A r c h i v e d  I n f o r m a t i o n

School Reform and Student Diversity - September 1995

Table 4
Case Study Research Area #2B:
Design and Implementation of the Reform at the Elementary Grades

Curriculum and Instruction

CHARACTERISTIC DEL NORTE HOLLIBROOK LINDA VISTA INTER-AMERICAN
Curricular Strategies Language arts curriculum focused on the reading and writing processes. The literature-based curriculum included instruction that taught specific skills such as phonics. Students worked on research-based projects that integrated multiple content areas. They used the Accelerated Reading program to motivate students to read. Language arts curriculum focused on the reading and writing processes; the Writer's Workshop and the Reader's Workshop strategies were both used as well as instruction that targeted development of specific skills. Language arts was taught using Whole Language strategies that focused on literature and writing. An effort was made to capitalize on the diversity of the students' experiences through assignments that allowed students to build on their own experiences rather than assignments that relied on a common experience base. The culture and traditions of students' home countries were integrated into the social studies curriculum. The school emphasized the study of the Americas (they also covered Africa, especially as African history and culture have influenced the Americas). Teachers developed social studies-based themes that made connections across disciplines. The language arts curriculum focused on literature and writing in both Spanish and English. Literacy in both languages was also developed using a content-based approach.
Instructional Strategies Teachers had high expectations for the students' reading and writing and allowed students to direct their own work. Most teachers employed cooperative learning strategies. There were a variety of instructional strategies in place in this school; the instructional philosophy was based on an enrichment, rather than remedial approach. Some teachers teamed to accommodate varying student needs and there were "continuum classes" in which students stayed together with the same teacher for multiple years. Students were encouraged to work cooperatively and to direct their own work, particularly in the continuum classes. Within ungraded, developmentally appropriate classes, teachers used cooperative learning and employed a variety of different grouping strategies. Teachers also integrated technology into instruction. Cooperative learning was used extensively, as was hands-on science and math instruction. A variety of grouping strategies, including peer tutoring, were employed at the school.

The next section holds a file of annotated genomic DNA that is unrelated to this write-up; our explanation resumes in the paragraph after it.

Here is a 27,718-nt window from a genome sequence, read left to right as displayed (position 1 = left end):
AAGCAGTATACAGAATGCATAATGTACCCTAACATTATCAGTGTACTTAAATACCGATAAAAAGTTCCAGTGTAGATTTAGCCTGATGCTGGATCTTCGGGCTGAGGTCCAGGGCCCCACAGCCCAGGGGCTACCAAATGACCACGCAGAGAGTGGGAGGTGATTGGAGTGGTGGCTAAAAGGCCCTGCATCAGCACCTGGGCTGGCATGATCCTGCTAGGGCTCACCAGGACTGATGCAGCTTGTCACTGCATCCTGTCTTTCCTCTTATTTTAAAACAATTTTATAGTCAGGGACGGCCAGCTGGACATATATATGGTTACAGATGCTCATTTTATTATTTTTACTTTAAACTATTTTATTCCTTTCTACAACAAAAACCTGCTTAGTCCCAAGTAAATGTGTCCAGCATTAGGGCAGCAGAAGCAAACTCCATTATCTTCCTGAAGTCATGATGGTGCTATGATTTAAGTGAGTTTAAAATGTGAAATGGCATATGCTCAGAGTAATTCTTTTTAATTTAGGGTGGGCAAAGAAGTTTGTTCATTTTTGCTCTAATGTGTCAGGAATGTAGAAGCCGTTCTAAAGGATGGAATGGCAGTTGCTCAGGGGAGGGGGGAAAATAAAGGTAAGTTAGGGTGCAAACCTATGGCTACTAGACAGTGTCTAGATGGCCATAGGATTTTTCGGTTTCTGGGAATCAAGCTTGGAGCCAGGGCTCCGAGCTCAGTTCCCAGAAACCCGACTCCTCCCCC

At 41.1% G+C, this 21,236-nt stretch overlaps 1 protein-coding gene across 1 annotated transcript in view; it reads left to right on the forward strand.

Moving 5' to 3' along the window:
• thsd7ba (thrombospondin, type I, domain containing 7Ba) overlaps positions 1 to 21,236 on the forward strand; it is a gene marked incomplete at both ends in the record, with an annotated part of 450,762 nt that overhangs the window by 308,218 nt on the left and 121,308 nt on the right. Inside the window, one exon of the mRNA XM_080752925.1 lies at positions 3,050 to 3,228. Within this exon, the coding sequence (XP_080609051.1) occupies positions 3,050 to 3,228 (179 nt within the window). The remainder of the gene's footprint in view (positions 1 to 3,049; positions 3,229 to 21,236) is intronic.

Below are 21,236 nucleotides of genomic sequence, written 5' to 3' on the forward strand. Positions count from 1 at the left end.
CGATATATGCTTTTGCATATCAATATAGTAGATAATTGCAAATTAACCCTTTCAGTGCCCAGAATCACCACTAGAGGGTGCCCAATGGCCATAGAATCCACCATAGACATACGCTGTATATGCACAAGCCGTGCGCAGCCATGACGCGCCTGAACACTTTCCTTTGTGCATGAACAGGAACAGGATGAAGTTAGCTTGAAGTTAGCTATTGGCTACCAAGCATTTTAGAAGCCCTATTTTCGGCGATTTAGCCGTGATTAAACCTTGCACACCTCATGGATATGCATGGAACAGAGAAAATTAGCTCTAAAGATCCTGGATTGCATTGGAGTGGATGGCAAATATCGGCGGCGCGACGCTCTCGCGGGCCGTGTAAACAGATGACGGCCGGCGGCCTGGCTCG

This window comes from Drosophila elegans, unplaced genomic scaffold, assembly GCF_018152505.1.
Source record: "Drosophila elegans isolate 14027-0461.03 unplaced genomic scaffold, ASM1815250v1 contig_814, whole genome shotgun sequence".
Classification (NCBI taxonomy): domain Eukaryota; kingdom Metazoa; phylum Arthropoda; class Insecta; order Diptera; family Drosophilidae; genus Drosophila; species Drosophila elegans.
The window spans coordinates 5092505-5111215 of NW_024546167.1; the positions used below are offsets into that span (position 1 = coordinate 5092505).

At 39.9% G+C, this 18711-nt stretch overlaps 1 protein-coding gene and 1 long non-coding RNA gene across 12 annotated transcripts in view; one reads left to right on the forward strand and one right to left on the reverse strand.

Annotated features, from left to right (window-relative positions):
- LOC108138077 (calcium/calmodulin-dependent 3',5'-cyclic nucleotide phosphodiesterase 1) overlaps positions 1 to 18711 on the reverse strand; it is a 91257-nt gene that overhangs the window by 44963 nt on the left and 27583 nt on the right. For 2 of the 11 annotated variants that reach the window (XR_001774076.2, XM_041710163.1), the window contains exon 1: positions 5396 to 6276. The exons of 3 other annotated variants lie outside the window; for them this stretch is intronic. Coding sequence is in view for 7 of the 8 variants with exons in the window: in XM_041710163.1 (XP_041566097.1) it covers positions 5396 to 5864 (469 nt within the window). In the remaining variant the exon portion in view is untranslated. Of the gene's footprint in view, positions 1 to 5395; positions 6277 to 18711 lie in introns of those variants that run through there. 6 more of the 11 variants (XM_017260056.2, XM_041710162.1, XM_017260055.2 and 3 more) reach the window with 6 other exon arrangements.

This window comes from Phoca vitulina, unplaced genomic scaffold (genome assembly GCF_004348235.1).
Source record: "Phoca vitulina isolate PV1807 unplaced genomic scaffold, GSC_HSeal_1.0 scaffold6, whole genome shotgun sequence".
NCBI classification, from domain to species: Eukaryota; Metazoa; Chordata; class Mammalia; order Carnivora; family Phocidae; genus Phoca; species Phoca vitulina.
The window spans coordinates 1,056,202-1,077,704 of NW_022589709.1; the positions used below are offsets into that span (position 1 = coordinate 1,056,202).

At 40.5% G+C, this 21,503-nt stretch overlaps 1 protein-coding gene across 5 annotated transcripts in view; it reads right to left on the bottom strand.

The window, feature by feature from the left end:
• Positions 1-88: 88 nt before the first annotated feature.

Table 4, cont.

CHARACTERISTIC DEL NORTE HOLLIBROOK LINDA VISTA INTER-AMERICAN
Instructional Discourse/Role of Teacher and Student In many cases, students managed discourse and initiated relevant discussion, and teachers played a facilitative role. In these cases, students were engaged and self-motivated. In other cases, the teachers lectured or were more directive and students were more passive. In many cases, students managed discourse and initiated relevant discussion, and teachers played a facilitative role. In these cases, students were engaged and self-motivated. In other cases, the teachers lectured or were more directive and students were more passive. Teachers played a facilitative role and students managed discourse during cooperative learning exercises, including the time students' worked on computers. In these cases, students were engaged and self-motivated. Whole class discussions tended to be less student-centered. In many cases, students managed discourse and initiated relevant discussion, and teachers played a facilitative role. In these cases, students were engaged and self-motivated. In other cases, the teachers lectured or were more directive and students were more passive.